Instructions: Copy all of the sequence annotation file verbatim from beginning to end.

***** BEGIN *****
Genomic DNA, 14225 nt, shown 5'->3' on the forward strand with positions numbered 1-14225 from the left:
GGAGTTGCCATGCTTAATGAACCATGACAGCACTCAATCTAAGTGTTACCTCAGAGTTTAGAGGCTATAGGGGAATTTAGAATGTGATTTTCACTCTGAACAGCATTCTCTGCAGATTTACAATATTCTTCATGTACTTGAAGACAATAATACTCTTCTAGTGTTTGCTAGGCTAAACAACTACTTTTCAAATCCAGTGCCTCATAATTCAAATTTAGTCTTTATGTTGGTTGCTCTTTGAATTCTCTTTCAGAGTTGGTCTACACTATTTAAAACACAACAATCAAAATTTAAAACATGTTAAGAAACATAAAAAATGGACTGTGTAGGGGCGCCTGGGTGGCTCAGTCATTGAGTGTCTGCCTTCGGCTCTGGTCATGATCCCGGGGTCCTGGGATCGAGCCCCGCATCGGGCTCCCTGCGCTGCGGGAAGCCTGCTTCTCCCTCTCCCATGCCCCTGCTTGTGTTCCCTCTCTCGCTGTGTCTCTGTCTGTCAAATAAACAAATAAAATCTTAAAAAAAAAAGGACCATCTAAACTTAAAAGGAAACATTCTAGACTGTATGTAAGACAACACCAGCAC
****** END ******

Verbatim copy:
Genomic DNA, 14225 nt, shown 5'->3' on the forward strand with positions numbered 1-14225 from the left:
GGAGTTGCCATGCTTAATGAACCATGACAGCACTCAATCTAAGTGTTACCTCAGAGTTTAGAGGCTATAGGGGAATTTAGAATGTGATTTTCACTCTGAACAGCATTCTCTGCAGATTTACAATATTCTTCATGTACTTGAAGACAATAATACTCTTCTAGTGTTTGCTAGGCTAAACAACTACTTTTCAAATCCAGTGCCTCATAATTCAAATTTAGTCTTTATGTTGGTTGCTCTTTGAATTCTCTTTCAGAGTTGGTCTACACTATTTAAAACACAACAATCAAAATTTAAAACATGTTAAGAAACATAAAAAATGGACTGTGTAGGGGCGCCTGGGTGGCTCAGTCATTGAGTGTCTGCCTTCGGCTCTGGTCATGATCCCGGGGTCCTGGGATCGAGCCCCGCATCGGGCTCCCTGCGCTGCGGGAAGCCTGCTTCTCCCTCTCCCATGCCCCTGCTTGTGTTCCCTCTCTCGCTGTGTCTCTGTCTGTCAAATAAACAAATAAAATCTTAAAAAAAAAAGGACCATCTAAACTTAAAAGGAAACATTCTAGACTGTATGTAAGACAACACCAGCAC